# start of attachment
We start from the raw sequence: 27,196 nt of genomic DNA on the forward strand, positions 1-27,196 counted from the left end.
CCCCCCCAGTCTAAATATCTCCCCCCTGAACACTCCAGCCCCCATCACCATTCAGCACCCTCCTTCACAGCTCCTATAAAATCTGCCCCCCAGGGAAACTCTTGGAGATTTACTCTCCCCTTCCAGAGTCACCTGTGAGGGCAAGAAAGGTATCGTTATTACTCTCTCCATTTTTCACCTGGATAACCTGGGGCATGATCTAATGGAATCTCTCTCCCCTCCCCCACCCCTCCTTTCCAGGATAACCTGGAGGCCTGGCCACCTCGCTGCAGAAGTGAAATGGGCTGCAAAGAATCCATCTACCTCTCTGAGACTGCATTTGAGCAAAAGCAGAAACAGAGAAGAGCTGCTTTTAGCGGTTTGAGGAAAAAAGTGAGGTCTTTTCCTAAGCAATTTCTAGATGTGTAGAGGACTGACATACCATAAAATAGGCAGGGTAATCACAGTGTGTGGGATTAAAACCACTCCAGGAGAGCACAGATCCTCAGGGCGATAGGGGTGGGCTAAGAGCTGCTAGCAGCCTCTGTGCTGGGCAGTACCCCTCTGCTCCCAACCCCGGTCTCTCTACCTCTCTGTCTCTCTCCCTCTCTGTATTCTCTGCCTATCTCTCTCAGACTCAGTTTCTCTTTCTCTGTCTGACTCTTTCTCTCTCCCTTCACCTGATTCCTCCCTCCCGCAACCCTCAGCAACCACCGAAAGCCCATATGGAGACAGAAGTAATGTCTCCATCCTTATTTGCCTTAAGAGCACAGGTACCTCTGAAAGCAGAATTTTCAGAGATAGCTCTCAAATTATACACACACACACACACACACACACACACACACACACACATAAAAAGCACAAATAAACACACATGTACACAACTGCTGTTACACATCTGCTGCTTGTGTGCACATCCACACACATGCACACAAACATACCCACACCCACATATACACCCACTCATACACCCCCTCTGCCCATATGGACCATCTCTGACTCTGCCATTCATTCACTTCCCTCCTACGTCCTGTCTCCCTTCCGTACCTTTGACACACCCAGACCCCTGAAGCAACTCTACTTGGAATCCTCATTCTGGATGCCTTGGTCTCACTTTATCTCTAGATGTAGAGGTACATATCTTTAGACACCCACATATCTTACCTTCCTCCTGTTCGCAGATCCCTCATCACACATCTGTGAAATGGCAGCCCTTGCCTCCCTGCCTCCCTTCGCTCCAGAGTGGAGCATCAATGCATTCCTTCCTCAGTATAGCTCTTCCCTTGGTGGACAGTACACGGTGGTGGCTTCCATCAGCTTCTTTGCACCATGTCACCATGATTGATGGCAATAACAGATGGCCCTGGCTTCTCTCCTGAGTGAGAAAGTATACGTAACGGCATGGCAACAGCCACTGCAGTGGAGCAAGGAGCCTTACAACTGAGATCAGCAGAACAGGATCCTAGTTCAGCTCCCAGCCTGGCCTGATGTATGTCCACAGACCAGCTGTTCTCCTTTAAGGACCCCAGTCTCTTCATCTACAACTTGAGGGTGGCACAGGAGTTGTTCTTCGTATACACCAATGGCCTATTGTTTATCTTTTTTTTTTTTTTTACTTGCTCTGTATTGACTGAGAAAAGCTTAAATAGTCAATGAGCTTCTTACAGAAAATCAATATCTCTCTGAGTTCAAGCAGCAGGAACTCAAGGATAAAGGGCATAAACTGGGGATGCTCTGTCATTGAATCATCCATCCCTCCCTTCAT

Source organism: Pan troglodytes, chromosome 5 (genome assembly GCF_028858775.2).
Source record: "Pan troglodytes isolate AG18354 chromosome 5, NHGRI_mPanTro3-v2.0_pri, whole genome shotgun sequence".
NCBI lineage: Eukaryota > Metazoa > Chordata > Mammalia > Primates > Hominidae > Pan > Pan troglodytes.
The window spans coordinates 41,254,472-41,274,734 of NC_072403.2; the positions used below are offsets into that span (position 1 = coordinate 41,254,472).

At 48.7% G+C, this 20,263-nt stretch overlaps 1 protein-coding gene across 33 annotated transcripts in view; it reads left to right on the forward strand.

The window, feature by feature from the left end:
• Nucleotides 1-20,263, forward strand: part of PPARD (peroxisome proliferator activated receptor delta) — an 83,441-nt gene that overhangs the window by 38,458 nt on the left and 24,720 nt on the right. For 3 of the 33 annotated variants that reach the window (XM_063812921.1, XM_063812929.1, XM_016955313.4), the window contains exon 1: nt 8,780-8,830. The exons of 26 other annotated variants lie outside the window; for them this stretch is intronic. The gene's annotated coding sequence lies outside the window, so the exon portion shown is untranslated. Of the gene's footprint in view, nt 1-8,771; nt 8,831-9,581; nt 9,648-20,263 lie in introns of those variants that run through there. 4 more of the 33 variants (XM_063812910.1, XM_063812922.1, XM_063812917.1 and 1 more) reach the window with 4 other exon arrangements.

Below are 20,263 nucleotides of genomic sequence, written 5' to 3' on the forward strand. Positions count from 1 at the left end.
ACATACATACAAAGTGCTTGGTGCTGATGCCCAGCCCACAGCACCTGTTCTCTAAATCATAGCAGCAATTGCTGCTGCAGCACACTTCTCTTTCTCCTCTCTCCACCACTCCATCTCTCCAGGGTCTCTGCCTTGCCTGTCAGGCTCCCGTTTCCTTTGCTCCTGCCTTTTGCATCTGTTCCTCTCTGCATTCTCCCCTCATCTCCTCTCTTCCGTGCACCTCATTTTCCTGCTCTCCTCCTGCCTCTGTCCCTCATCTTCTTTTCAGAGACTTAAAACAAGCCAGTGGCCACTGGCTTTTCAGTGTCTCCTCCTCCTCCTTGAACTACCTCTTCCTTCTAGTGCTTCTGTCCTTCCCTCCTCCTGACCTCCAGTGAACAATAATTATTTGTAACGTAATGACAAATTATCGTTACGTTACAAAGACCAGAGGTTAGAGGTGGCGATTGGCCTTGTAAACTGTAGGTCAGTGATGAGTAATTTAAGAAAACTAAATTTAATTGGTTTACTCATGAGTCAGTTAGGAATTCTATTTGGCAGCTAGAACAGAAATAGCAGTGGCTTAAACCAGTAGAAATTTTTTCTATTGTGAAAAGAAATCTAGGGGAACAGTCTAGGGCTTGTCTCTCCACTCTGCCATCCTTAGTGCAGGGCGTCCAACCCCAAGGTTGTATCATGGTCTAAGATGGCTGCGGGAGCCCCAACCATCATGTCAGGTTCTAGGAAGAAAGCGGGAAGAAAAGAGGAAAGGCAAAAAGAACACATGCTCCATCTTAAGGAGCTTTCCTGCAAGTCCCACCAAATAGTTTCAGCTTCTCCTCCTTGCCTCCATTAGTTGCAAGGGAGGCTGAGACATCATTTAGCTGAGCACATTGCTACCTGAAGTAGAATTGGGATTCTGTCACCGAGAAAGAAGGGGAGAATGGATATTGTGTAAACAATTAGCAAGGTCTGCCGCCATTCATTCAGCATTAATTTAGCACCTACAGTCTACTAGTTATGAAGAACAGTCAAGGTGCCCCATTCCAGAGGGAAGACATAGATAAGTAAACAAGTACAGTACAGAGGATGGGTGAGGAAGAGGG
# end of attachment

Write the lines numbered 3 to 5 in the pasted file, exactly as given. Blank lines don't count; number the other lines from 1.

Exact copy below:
Source organism: Pan troglodytes, chromosome 5 (genome assembly GCF_028858775.2).
Source record: "Pan troglodytes isolate AG18354 chromosome 5, NHGRI_mPanTro3-v2.0_pri, whole genome shotgun sequence".
NCBI lineage: Eukaryota > Metazoa > Chordata > Mammalia > Primates > Hominidae > Pan > Pan troglodytes.